As a good database design, I would accept values from a user for maybe a few more than five decimal digits, then round and capture only five for consistency [maybe six if your instruments are good and your end use warrants it].

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    While I agree that 17 digits is too much, I suggest that 6 is too little if the data is going to be post-processed. When doing things like a radius query ("Answer features within a 0.5 mile radius of this point"), errors -- including truncation -- are magnified. If you need 6 decimal digits on the output of such a query, then the input should start with significantly more. Our shop tends to use DECIMAL(18,15). Our goal is ensure that the db is not the limiting factor in the accuracy of spatial calculations. – Tom Stambaugh Feb 18 '15 at 15:52
  • Going beyond 6 decimal places is going beyond the available precision of today's GPS satellites. Post processing will not introduce a significant amount of error. DECIMAL(18,15) takes 9 bytes. – Rick James May 2 '18 at 4:07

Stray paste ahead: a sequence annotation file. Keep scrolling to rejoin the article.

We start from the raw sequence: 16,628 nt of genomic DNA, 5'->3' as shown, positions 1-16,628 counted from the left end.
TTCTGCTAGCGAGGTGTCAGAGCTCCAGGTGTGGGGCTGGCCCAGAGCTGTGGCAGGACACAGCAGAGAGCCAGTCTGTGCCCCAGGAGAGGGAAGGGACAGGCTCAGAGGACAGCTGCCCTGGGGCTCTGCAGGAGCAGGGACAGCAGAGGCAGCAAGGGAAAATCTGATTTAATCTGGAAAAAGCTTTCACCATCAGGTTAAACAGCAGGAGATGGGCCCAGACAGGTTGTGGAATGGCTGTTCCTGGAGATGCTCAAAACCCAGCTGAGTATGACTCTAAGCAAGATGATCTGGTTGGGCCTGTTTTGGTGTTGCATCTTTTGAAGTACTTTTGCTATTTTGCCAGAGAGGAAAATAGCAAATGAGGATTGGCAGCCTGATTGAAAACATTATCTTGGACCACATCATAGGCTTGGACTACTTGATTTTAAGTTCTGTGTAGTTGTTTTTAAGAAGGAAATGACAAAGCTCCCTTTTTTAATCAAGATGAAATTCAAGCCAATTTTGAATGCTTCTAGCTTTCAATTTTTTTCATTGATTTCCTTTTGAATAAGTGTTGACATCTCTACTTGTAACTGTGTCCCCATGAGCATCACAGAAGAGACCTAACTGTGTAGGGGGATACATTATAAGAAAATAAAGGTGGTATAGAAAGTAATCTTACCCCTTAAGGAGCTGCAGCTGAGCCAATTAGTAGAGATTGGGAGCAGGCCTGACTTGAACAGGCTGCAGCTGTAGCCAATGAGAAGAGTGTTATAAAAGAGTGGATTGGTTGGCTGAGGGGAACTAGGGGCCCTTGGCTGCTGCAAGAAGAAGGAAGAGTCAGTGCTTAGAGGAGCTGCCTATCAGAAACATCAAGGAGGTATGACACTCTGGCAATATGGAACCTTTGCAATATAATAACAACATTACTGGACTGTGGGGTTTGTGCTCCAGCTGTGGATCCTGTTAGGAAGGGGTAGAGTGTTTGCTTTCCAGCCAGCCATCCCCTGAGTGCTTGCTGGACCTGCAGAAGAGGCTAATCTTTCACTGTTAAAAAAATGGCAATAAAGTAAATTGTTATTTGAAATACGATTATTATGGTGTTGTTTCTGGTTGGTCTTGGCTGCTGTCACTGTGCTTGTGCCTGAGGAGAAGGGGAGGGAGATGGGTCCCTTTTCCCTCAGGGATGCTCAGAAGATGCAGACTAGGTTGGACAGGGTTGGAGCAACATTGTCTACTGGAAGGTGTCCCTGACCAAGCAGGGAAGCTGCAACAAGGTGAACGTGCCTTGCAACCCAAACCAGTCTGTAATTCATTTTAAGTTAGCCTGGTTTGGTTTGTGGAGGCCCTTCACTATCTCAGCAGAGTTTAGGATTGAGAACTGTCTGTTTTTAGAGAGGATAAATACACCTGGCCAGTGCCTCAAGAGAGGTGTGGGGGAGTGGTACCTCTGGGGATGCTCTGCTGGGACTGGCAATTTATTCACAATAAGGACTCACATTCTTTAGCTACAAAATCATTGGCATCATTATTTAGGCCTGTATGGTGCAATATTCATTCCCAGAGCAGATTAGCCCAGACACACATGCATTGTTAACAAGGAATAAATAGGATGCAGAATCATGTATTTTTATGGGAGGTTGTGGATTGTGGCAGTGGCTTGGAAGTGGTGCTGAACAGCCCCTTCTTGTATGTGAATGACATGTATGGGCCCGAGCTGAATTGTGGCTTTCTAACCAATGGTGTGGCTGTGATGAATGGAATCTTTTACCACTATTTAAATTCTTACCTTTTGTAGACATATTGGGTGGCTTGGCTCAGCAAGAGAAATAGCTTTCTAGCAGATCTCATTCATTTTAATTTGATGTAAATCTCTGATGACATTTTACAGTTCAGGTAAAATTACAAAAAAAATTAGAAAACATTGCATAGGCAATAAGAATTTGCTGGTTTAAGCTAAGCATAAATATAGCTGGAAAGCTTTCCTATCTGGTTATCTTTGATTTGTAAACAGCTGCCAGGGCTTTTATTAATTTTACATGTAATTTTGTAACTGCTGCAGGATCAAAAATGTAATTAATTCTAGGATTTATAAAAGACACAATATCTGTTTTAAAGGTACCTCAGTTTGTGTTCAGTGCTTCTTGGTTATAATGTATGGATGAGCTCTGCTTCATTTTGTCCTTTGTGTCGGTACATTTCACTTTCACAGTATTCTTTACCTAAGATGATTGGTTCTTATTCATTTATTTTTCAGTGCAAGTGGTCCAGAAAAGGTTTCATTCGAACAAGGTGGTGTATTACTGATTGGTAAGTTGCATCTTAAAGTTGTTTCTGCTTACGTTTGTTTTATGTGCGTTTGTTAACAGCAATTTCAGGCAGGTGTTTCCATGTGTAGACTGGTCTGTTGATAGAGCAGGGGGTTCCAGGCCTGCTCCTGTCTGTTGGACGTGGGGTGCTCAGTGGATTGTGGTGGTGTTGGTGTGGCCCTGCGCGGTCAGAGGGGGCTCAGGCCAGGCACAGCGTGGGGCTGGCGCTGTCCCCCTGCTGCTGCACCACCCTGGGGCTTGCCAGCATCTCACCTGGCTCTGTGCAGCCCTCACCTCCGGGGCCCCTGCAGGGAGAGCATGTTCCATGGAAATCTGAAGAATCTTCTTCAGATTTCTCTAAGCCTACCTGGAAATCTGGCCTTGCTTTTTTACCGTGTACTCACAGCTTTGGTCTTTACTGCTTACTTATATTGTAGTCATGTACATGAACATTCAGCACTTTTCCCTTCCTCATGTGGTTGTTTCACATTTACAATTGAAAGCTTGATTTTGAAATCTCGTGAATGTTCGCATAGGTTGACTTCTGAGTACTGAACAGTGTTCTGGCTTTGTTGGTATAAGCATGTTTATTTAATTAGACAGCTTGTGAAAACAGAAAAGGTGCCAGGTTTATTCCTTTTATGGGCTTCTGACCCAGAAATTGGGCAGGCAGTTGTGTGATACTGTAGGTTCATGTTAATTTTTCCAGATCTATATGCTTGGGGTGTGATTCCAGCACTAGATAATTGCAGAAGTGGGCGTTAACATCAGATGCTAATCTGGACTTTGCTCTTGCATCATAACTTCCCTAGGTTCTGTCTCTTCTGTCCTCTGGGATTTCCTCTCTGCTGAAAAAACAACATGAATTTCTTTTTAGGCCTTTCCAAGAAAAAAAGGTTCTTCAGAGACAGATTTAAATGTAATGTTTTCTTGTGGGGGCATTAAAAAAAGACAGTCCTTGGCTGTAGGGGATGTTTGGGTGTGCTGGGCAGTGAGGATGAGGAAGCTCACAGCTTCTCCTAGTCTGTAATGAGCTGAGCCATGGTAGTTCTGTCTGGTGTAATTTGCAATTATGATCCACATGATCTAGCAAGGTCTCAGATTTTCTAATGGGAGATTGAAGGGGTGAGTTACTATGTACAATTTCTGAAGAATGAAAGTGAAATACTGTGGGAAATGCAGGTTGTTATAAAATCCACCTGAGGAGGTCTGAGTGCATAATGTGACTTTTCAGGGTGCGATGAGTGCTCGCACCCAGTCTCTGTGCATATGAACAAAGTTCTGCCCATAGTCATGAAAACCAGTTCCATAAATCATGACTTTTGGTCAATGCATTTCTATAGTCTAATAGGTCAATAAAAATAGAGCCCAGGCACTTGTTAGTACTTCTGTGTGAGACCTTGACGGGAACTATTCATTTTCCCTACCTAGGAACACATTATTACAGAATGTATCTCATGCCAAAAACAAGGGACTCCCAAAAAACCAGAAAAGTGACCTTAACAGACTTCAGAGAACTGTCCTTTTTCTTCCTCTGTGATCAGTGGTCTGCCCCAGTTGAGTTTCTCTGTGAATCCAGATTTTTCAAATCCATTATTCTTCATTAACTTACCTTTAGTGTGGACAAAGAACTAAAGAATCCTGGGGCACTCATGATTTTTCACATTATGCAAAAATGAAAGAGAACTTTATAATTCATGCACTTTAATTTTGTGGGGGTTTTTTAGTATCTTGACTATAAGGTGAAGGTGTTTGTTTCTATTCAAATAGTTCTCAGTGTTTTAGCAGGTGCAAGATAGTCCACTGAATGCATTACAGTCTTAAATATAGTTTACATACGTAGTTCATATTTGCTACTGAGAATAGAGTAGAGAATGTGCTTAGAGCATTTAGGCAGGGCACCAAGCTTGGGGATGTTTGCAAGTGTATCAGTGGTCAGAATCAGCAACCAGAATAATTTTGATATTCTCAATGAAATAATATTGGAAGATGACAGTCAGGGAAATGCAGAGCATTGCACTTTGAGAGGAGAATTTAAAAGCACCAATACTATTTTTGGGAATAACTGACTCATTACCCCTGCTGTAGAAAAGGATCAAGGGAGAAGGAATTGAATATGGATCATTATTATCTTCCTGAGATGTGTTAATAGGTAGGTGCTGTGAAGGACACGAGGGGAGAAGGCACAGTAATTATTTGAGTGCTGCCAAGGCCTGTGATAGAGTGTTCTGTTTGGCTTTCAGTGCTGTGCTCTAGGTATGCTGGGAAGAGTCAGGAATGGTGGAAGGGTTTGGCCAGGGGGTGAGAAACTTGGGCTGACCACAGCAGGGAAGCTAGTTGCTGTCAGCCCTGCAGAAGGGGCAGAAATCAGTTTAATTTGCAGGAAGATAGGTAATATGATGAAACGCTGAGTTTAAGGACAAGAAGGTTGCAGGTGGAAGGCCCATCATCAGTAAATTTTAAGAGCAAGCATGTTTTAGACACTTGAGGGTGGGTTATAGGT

The distance between each degree of latitude varies because of the shape of the earth and distance between each degree of longitude gets smaller as you get closer to the poles. So let's talk about the equator, where the distance between each degree is 110.574km for latitude and 111.320km for longitude.

50ft is 0.01524km, so:

  • 0.01524 / 110.574 = 1/7255 of a degree of latitude
  • 0.01524 / 111.320 = 1/7304 of a degree of longitude

You need four digits of scale, enough to go down to ten-thousandths of a degree, with a total of seven digits of precision.